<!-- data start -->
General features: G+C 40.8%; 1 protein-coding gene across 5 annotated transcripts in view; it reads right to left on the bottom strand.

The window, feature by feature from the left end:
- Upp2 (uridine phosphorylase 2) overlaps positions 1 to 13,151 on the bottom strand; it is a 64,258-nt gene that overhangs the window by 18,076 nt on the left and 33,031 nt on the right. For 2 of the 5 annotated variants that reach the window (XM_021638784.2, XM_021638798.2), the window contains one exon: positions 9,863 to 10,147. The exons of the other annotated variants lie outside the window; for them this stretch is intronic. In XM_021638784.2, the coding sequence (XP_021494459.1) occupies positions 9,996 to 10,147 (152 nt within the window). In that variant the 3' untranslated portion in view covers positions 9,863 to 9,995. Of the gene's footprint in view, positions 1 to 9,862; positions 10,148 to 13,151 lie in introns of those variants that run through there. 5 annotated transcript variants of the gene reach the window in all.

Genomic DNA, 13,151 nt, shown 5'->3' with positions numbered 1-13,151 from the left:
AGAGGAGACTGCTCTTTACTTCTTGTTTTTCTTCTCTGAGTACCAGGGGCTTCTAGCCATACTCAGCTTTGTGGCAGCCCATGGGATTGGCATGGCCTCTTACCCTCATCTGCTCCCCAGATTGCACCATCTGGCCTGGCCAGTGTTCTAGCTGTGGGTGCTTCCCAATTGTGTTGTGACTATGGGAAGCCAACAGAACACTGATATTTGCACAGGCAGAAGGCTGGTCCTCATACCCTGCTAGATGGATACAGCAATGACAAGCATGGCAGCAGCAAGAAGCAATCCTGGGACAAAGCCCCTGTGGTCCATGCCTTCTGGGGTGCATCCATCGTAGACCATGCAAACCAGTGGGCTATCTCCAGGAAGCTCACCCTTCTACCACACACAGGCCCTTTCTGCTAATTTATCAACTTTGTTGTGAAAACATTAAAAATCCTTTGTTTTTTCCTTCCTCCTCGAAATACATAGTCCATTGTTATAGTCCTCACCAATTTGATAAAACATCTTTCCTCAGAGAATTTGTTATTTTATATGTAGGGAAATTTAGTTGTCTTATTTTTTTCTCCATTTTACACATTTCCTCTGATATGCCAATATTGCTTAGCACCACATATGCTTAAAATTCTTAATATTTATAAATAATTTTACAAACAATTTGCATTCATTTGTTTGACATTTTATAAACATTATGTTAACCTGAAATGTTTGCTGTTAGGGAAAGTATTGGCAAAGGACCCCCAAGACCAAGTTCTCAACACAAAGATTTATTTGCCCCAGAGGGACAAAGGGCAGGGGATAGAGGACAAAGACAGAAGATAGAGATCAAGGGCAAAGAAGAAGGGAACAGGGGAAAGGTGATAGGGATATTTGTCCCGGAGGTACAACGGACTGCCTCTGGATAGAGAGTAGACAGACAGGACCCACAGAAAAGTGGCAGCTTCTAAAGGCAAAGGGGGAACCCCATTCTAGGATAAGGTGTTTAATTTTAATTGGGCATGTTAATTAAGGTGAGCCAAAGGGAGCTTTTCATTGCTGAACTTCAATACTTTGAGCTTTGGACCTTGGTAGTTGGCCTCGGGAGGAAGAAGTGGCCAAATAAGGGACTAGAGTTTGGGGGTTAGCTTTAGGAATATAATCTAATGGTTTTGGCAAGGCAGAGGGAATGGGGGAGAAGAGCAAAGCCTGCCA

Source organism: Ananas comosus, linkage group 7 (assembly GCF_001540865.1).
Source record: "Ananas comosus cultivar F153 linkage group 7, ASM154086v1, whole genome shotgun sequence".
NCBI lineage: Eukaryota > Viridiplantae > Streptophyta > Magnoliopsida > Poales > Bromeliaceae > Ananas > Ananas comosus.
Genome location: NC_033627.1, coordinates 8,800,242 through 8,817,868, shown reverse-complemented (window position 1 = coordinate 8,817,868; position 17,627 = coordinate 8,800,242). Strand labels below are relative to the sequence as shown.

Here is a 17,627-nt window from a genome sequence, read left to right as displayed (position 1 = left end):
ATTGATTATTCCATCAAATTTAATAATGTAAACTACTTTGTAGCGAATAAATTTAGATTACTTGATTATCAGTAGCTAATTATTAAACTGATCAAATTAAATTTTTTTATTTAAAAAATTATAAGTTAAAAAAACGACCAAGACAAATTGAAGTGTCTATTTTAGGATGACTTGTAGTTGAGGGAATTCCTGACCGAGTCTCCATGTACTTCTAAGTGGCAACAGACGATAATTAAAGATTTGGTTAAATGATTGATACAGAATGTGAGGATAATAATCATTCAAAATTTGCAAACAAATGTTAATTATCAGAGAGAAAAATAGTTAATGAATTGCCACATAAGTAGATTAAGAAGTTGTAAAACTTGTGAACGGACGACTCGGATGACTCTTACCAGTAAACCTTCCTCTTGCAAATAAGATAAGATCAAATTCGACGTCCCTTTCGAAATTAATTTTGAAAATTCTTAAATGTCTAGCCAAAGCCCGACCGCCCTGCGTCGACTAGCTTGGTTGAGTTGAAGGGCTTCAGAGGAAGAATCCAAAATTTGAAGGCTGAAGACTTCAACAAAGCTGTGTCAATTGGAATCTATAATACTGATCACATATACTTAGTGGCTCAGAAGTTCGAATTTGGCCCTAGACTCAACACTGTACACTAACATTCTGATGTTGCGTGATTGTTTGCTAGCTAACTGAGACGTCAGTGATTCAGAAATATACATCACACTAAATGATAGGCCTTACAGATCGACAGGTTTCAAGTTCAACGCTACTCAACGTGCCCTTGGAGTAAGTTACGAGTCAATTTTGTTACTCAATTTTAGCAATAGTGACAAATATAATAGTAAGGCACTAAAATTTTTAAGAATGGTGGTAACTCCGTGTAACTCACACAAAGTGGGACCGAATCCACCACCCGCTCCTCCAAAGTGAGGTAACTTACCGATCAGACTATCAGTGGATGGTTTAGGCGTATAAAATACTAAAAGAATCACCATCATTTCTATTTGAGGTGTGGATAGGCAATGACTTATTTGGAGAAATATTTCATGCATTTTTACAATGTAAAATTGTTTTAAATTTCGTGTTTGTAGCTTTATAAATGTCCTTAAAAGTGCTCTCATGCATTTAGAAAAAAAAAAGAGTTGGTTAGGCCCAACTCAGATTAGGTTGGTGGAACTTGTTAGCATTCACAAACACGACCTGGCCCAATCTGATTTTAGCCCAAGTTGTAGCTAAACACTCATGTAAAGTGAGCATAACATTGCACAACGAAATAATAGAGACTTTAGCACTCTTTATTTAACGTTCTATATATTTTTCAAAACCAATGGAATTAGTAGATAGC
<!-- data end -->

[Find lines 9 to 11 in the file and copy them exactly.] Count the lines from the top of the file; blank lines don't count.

Genome location: NC_033627.1, coordinates 8,800,242 through 8,817,868, shown reverse-complemented (window position 1 = coordinate 8,817,868; position 17,627 = coordinate 8,800,242). Strand labels below are relative to the sequence as shown.

Here is a 17,627-nt window from a genome sequence, read left to right as displayed (position 1 = left end):
ATTGATTATTCCATCAAATTTAATAATGTAAACTACTTTGTAGCGAATAAATTTAGATTACTTGATTATCAGTAGCTAATTATTAAACTGATCAAATTAAATTTTTTTATTTAAAAAATTATAAGTTAAAAAAACGACCAAGACAAATTGAAGTGTCTATTTTAGGATGACTTGTAGTTGAGGGAATTCCTGACCGAGTCTCCATGTACTTCTAAGTGGCAACAGACGATAATTAAAGATTTGGTTAAATGATTGATACAGAATGTGAGGATAATAATCATTCAAAATTTGCAAACAAATGTTAATTATCAGAGAGAAAAATAGTTAATGAATTGCCACATAAGTAGATTAAGAAGTTGTAAAACTTGTGAACGGACGACTCGGATGACTCTTACCAGTAAACCTTCCTCTTGCAAATAAGATAAGATCAAATTCGACGTCCCTTTCGAAATTAATTTTGAAAATTCTTAAATGTCTAGCCAAAGCCCGACCGCCCTGCGTCGACTAGCTTGGTTGAGTTGAAGGGCTTCAGAGGAAGAATCCAAAATTTGAAGGCTGAAGACTTCAACAAAGCTGTGTCAATTGGAATCTATAATACTGATCACATATACTTAGTGGCTCAGAAGTTCGAATTTGGCCCTAGACTCAACACTGTACACTAACATTCTGATGTTGCGTGATTGTTTGCTAGCTAACTGAGACGTCAGTGATTCAGAAATATACATCACACTAAATGATAGGCCTTACAGATCGACAGGTTTCAAGTTCAACGCTACTCAACGTGCCCTTGGAGTAAGTTACGAGTCAATTTTGTTACTCAATTTTAGCAATAGTGACAAATATAATAGTAAGGCACTAAAATTTTTAAGAATGGTGGTAACTCCGTGTAACTCACACAAAGTGGGACCGAATCCACCACCCGCTCCTCCAAAGTGAGGTAACTTACCGATCAGACTATCAGTGGATGGTTTAGGCGTATAAAATACTAAAAGAATCACCATCATTTCTATTTGAGGTGTGGATAGGCAATGACTTATTTGGAGAAATATTTCATGCATTTTTACAATGTAAAATTGTTTTAAATTTCGTGTTTGTAGCTTTATAAATGTCCTTAAAAGTGCTCTCATGCATTTAGAAAAAAAAAAGAGTTGGTTAGGCCCAACTCAGATTAGGTTGGTGGAACTTGTTAGCATTCACAAACACGACCTGGCCCAATCTGATTTTAGCCCAAGTTGTAGCTAAACACTCATGTAAAGTGAGCATAACATTGCACAACGAAATAATAGAGACTTTAGCACTCTTTATTTAACGTTCTATATATTTTTCAAAACCAATGGAATTAGTAGATAGC